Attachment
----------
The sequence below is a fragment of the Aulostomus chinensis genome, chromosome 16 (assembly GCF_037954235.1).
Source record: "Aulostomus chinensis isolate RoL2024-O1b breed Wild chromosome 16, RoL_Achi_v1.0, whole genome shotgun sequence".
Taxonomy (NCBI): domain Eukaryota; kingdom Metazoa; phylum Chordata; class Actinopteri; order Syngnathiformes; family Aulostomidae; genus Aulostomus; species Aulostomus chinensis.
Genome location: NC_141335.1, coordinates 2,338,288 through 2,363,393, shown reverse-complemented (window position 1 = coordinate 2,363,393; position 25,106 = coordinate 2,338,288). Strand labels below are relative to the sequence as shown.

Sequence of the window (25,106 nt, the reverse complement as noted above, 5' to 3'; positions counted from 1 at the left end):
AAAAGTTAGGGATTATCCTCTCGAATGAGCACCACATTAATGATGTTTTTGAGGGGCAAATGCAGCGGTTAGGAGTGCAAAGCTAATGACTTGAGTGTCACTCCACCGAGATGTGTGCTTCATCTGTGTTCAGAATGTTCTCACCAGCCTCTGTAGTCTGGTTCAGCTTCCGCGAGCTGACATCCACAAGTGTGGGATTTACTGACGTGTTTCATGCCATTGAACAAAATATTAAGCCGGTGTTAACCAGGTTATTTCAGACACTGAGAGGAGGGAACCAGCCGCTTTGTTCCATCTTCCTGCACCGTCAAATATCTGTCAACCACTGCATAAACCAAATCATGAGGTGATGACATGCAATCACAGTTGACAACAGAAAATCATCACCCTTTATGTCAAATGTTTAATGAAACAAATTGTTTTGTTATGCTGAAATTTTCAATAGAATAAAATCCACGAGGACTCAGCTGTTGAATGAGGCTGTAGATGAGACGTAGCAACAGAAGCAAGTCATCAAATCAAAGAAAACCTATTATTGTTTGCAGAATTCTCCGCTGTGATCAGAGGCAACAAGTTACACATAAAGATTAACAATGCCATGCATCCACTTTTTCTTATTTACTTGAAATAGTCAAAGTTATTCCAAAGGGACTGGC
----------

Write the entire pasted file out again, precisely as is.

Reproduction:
The sequence below is a fragment of the Aulostomus chinensis genome, chromosome 16 (assembly GCF_037954235.1).
Source record: "Aulostomus chinensis isolate RoL2024-O1b breed Wild chromosome 16, RoL_Achi_v1.0, whole genome shotgun sequence".
Taxonomy (NCBI): domain Eukaryota; kingdom Metazoa; phylum Chordata; class Actinopteri; order Syngnathiformes; family Aulostomidae; genus Aulostomus; species Aulostomus chinensis.
Genome location: NC_141335.1, coordinates 2,338,288 through 2,363,393, shown reverse-complemented (window position 1 = coordinate 2,363,393; position 25,106 = coordinate 2,338,288). Strand labels below are relative to the sequence as shown.

Sequence of the window (25,106 nt, the reverse complement as noted above, 5' to 3'; positions counted from 1 at the left end):
AAAAGTTAGGGATTATCCTCTCGAATGAGCACCACATTAATGATGTTTTTGAGGGGCAAATGCAGCGGTTAGGAGTGCAAAGCTAATGACTTGAGTGTCACTCCACCGAGATGTGTGCTTCATCTGTGTTCAGAATGTTCTCACCAGCCTCTGTAGTCTGGTTCAGCTTCCGCGAGCTGACATCCACAAGTGTGGGATTTACTGACGTGTTTCATGCCATTGAACAAAATATTAAGCCGGTGTTAACCAGGTTATTTCAGACACTGAGAGGAGGGAACCAGCCGCTTTGTTCCATCTTCCTGCACCGTCAAATATCTGTCAACCACTGCATAAACCAAATCATGAGGTGATGACATGCAATCACAGTTGACAACAGAAAATCATCACCCTTTATGTCAAATGTTTAATGAAACAAATTGTTTTGTTATGCTGAAATTTTCAATAGAATAAAATCCACGAGGACTCAGCTGTTGAATGAGGCTGTAGATGAGACGTAGCAACAGAAGCAAGTCATCAAATCAAAGAAAACCTATTATTGTTTGCAGAATTCTCCGCTGTGATCAGAGGCAACAAGTTACACATAAAGATTAACAATGCCATGCATCCACTTTTTCTTATTTACTTGAAATAGTCAAAGTTATTCCAAAGGGACTGGC